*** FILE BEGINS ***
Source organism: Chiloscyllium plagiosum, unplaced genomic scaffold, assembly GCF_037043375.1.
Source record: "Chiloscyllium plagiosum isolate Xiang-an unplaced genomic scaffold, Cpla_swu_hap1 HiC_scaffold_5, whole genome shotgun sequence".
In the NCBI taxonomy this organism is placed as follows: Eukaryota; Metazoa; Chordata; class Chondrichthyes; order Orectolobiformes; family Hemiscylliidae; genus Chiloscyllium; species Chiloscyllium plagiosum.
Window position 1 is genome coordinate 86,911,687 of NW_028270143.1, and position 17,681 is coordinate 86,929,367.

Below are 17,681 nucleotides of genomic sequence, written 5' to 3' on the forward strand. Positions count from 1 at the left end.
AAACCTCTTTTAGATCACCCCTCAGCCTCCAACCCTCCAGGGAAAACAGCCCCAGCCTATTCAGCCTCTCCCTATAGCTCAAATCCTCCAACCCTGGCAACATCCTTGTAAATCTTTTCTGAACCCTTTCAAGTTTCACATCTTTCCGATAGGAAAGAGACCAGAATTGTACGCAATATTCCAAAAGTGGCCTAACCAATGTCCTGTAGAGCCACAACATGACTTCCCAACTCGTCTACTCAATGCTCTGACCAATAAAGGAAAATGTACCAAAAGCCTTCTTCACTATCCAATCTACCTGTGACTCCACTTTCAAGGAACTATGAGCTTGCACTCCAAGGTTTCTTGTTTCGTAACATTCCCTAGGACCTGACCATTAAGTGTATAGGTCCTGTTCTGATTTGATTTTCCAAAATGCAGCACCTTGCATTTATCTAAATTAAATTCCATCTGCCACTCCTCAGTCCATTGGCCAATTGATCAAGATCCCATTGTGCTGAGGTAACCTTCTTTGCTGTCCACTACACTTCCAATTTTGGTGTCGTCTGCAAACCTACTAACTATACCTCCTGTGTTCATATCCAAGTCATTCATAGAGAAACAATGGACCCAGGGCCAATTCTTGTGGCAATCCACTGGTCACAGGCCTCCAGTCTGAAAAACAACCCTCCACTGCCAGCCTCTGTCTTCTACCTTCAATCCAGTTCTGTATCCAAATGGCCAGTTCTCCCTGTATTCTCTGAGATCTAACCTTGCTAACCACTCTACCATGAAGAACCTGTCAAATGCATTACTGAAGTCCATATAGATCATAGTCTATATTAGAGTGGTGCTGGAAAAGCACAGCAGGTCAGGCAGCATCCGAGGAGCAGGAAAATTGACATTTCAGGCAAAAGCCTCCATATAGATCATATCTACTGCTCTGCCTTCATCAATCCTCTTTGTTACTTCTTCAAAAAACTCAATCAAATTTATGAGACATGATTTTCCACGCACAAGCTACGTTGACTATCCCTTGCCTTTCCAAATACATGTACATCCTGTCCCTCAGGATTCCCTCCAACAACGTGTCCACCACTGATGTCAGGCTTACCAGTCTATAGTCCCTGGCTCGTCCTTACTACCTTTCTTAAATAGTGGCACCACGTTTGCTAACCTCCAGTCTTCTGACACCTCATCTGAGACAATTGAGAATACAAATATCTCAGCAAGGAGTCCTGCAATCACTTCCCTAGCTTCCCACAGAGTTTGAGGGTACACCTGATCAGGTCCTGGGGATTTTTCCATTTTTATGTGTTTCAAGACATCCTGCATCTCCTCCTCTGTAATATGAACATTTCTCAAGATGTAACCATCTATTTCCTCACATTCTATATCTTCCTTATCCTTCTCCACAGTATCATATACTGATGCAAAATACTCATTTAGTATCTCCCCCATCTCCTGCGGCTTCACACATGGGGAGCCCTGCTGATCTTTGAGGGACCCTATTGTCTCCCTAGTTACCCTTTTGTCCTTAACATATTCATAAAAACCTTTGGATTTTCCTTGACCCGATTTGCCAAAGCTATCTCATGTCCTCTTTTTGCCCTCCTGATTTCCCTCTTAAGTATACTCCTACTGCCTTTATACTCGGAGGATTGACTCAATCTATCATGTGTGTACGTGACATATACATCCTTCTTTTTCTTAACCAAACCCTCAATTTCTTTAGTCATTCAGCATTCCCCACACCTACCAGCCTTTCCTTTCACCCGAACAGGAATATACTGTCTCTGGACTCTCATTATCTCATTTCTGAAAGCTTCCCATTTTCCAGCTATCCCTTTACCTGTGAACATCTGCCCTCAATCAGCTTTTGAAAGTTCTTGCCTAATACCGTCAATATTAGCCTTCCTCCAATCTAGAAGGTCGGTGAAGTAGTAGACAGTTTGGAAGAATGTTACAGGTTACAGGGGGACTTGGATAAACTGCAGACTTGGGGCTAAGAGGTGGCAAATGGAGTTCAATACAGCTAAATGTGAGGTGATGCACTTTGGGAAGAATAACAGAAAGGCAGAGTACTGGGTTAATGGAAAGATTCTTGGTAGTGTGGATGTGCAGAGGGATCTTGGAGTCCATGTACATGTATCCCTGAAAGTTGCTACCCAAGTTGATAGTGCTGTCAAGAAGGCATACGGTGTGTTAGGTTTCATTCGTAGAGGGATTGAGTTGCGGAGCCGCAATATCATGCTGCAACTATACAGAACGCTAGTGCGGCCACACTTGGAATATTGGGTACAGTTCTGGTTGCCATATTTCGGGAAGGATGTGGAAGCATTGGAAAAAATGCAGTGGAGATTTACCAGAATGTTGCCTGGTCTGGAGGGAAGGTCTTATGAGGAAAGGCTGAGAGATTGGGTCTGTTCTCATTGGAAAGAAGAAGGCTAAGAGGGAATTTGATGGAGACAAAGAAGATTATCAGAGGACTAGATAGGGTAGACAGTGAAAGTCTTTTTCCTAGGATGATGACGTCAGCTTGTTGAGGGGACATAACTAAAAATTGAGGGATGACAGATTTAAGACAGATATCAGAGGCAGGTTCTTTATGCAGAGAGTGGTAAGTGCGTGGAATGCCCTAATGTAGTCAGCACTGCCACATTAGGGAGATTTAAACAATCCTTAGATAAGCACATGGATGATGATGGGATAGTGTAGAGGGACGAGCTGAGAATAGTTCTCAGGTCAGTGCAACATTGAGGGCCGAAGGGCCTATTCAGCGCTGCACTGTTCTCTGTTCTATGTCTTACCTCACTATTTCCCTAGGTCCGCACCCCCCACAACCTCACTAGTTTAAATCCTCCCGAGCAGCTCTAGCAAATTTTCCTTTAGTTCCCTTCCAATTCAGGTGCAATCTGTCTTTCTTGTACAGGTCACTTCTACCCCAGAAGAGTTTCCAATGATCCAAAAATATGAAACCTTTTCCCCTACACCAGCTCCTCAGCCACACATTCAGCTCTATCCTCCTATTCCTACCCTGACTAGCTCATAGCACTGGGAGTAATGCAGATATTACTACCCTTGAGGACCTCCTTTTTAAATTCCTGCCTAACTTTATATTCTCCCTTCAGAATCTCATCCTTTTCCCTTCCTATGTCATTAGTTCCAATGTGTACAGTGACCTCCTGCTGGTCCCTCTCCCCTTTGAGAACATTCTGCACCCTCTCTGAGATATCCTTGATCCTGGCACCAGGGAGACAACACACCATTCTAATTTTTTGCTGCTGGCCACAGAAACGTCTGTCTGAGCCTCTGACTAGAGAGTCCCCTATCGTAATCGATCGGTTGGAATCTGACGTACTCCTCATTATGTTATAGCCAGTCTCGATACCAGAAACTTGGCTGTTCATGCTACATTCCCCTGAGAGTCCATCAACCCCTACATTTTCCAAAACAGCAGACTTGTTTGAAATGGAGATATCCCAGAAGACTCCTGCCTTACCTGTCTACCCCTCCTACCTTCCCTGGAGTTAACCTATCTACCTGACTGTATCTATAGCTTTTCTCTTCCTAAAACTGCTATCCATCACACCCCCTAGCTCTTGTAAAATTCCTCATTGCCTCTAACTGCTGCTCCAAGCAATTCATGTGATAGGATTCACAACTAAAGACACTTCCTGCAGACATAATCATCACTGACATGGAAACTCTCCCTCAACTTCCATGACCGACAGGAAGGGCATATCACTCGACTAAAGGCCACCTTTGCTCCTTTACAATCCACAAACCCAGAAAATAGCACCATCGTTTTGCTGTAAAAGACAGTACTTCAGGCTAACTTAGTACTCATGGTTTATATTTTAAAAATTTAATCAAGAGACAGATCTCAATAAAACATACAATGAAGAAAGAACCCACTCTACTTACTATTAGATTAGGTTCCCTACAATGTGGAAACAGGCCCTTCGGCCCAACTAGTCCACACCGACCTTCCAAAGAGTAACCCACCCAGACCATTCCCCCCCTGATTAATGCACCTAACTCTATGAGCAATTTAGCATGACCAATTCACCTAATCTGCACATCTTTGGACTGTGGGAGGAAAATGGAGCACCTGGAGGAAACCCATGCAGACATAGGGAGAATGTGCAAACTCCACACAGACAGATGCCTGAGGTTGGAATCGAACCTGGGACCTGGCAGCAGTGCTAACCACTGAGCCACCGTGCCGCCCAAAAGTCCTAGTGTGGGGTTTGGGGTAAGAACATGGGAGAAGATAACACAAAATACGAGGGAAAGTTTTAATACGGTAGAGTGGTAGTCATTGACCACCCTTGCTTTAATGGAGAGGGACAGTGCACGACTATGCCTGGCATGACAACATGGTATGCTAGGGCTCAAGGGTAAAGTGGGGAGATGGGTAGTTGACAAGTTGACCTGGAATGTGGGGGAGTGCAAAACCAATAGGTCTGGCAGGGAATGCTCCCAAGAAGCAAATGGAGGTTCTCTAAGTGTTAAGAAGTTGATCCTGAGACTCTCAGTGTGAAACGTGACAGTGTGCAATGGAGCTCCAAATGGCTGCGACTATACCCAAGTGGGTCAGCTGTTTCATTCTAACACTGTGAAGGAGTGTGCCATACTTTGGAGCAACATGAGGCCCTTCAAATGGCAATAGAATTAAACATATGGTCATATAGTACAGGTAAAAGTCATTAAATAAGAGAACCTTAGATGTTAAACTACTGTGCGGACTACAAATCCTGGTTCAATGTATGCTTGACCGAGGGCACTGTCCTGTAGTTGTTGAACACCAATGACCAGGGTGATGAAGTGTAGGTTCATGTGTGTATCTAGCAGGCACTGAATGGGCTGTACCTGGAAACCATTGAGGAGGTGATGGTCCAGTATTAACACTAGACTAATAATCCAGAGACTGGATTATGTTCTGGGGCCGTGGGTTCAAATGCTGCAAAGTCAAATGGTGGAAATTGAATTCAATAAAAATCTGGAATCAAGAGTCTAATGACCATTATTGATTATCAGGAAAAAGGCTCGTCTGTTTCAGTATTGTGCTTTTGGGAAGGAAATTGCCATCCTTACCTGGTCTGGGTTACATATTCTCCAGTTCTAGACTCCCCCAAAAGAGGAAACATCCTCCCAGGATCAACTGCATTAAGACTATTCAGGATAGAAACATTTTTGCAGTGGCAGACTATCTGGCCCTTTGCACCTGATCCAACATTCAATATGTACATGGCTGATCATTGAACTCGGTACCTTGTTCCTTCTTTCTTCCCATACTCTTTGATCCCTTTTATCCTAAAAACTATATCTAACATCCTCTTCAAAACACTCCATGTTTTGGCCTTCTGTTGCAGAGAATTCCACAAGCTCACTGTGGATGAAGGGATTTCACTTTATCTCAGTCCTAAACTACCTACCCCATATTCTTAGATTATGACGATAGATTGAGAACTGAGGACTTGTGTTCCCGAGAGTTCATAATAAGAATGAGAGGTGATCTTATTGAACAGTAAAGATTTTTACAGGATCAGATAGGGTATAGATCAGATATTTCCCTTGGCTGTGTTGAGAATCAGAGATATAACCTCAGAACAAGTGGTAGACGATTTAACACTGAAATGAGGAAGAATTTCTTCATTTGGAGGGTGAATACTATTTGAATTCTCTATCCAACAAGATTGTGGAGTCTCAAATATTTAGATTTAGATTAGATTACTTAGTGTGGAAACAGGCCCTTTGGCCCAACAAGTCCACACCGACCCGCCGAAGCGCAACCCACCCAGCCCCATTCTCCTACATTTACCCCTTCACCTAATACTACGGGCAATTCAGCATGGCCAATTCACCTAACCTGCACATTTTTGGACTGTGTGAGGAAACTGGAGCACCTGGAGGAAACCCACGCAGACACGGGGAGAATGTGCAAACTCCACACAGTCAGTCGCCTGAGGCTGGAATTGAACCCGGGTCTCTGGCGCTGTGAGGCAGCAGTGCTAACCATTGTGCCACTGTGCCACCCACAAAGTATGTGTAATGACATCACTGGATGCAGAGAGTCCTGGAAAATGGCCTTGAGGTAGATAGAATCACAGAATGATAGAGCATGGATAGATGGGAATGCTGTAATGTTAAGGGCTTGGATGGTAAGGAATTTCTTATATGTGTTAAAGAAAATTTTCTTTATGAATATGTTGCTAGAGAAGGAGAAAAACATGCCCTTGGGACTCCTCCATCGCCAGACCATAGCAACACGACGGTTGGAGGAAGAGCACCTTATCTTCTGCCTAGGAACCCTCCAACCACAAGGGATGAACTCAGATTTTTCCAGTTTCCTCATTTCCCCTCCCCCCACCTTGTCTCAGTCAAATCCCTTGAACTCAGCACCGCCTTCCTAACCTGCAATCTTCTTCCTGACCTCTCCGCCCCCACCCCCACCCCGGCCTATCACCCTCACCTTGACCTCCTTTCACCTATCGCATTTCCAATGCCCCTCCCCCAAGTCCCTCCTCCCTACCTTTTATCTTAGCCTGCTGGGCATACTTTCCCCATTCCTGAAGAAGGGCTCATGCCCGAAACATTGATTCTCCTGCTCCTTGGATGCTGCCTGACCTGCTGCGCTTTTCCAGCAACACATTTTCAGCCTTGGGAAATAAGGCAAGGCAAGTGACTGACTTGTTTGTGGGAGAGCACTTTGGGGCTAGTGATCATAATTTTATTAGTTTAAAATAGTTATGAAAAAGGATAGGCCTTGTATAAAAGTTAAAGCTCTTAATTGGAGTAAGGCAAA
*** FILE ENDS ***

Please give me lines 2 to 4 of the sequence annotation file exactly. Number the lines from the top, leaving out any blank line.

Source record: "Chiloscyllium plagiosum isolate Xiang-an unplaced genomic scaffold, Cpla_swu_hap1 HiC_scaffold_5, whole genome shotgun sequence".
In the NCBI taxonomy this organism is placed as follows: Eukaryota; Metazoa; Chordata; class Chondrichthyes; order Orectolobiformes; family Hemiscylliidae; genus Chiloscyllium; species Chiloscyllium plagiosum.
Window position 1 is genome coordinate 86,911,687 of NW_028270143.1, and position 17,681 is coordinate 86,929,367.